Facebook "shop" sections will let you buy on-site

Facebook is rolling out "shop" sections on select merchants' pages that will allow customers to buy products directly on the site.  The news comes as tech companies ramp up efforts to get people to spend more time – and money – on their websites by letting them shop with just a swipe, tap, or click.

Dado Ruvic/Reuters/File
A man is silhouetted against a video screen with an Facebook logo as he poses with an Dell laptop in this photo illustration. Facebook has launched a pilot program on businesses' Pages to feature shop sections for users to buy products without leaving the social media network.

Facebook doesn’t just want you to ‘like’ a Facebook Page; it wants you to shop there as well.

The social media website is rolling out a "shop" section that will allow users to purchase merchandise directly on businesses’ Facebook "Pages," according to BuzzFeed. The feature is still being tested,  but some Pages already have “buy” buttons for users to shop online without leaving Facebook. The news is the latest move among tech companies and social media networks vamping up efforts to get people to spend more time – and money – on their websites by letting them shop with just a swipe, tap, or click.

“With the shop section on the page, we’re now providing businesses with the ability to showcase their products directly on the page,” Facebook product marketing manager Emma Rodgers told BuzzFeed. Though she did not share the names of which businesses participating in the trial run, Rodger said the number of Facebook shops is currently in the double digits and will eventually expand.

In the past few years, Facebook has been dipping its toes into e-commerce. A year ago, Facebook announced it was testing a “buy” button on ads and Page posts on its desktop and mobile sites. In March, the company also authorized users to wire money to others through its Messenger app without additional fees.

It's not the only tech company jumping on the e-commerce bandwagon, however. Google announced Wednesday it will begin to test a “buy" button that will appear on mobile advertisements, The Christian Science Monitor previously reported. Snapchat teamed up with payments firm Square for its “Snapcash” feature, allowing users to send money to others, back in November. Other e-retailers, including Amazon and eBay, have simplified their websites to enable online shoppers to buy essential items with one click or tap.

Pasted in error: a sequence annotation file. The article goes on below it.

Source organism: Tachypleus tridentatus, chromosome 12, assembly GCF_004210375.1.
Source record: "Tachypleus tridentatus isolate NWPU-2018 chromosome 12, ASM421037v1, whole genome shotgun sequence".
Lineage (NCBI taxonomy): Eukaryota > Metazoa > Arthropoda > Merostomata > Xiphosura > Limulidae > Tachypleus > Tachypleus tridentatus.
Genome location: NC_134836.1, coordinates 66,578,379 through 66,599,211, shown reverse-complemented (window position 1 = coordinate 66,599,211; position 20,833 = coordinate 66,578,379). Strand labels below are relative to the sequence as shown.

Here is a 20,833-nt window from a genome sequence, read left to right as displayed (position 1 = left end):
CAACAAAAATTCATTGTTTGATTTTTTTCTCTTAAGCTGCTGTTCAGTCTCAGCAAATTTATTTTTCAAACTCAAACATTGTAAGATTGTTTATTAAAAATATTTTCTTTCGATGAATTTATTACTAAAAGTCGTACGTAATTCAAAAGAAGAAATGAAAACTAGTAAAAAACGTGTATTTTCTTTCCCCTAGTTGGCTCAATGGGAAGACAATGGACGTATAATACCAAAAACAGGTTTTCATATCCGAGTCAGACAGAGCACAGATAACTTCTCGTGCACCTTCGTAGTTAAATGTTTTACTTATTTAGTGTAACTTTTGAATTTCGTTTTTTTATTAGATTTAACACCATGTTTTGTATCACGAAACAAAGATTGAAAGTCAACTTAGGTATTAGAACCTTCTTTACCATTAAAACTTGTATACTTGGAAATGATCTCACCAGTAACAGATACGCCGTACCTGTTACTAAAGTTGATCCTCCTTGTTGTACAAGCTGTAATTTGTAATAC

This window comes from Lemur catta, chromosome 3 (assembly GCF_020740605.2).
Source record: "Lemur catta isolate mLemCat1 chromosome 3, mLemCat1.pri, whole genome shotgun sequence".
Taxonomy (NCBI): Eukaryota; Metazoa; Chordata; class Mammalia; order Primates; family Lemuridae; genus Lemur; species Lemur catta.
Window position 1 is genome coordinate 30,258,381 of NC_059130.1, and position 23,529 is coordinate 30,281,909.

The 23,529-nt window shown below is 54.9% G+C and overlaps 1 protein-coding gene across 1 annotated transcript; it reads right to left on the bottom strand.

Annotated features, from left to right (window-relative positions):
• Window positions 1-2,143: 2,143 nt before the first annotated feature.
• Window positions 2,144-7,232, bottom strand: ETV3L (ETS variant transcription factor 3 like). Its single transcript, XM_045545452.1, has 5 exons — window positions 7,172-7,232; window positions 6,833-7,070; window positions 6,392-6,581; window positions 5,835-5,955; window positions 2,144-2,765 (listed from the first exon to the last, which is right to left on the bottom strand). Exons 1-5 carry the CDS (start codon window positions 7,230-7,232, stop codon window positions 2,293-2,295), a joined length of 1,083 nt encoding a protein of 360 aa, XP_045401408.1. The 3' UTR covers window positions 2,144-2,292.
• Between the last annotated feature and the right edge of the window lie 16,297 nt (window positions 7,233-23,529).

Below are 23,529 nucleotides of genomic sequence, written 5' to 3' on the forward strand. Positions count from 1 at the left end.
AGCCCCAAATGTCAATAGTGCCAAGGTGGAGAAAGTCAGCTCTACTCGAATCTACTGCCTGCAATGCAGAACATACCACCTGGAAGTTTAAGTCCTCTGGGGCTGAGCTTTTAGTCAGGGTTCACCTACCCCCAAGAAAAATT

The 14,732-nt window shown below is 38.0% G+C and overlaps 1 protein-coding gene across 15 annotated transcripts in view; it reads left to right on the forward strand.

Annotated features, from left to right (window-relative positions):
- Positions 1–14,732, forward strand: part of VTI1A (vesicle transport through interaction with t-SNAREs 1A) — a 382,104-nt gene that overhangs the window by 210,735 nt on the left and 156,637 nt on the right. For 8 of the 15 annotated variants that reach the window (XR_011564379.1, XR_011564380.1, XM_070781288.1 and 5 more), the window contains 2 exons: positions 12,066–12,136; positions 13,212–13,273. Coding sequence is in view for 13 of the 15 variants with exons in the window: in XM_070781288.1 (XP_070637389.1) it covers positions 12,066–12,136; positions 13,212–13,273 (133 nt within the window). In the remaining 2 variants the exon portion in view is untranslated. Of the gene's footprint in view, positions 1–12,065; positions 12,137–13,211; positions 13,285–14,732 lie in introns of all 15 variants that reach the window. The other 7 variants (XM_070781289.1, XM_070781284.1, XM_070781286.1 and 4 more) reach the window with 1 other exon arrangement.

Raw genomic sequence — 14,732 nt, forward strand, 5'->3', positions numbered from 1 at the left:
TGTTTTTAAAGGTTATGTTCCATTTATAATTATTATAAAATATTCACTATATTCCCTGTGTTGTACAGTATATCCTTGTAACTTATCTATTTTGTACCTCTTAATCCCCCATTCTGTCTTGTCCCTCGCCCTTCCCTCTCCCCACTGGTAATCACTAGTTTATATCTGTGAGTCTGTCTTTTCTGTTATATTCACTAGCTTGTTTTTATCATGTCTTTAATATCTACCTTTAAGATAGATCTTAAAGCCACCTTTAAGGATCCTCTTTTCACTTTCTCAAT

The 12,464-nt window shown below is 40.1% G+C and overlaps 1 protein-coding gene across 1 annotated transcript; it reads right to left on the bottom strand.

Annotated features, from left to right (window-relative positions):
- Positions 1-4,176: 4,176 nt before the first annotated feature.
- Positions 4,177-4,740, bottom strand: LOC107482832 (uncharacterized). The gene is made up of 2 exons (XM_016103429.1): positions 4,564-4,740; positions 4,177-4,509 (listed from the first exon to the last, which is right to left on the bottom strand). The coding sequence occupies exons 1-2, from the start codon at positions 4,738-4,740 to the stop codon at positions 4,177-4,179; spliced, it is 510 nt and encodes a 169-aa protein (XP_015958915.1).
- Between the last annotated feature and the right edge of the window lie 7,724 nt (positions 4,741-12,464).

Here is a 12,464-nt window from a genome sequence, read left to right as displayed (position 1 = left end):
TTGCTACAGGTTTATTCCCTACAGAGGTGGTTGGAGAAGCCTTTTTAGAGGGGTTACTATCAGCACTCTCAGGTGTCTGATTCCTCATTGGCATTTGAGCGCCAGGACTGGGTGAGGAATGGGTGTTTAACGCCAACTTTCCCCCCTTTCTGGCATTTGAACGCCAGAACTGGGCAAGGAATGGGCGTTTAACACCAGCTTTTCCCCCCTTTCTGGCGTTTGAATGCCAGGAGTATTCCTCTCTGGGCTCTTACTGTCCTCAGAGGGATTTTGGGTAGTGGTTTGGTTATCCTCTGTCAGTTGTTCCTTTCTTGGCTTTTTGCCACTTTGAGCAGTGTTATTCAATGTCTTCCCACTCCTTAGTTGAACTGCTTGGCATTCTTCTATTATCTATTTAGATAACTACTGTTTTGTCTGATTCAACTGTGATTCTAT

People are spending more time on their mobile devices – Americans now spend nearly three hours each day on a smartphone or tablet, which is about 10 minutes more than they spend in front of a television. This makes it pretty clear to companies where they need to refocus their advertising and how to get integrate shopping into the mobile experience. Digital devices will have influenced $2.2 trillion worth of US retail sales by the end of 2015, according to the financial advisory firm Deloitte. In 2014, digitally-influenced store sales represented $1.7 trillion of total retail sales, and people who used social media while or before shopping have been found to be more likely to make purchases and buy more while in the store.

Online sales are still a relatively small portion of the overall retail market – they represented only $300 billion of all retail sales last year, which is less than a fifth of digitally-influenced sales. But its share is growing rapidly, and businesses, tech companies, and advertisers alike are well aware of the power smartphones and tablets can wield, especially when it comes to social media platforms. Right now, most businesses use Facebook Pages to promote their brands and engage with fans on social media.

“If Facebook can revitalize Pages and shift some of the attention (and traffic) from the newsfeed to them, then the company has the potential to neutralize companies like Yelp and FourSquare that have largely done a better job at crafting business landing pages for users to visit and quickly grab relevant info,” Lucas Matney wrote in TechCrunch.

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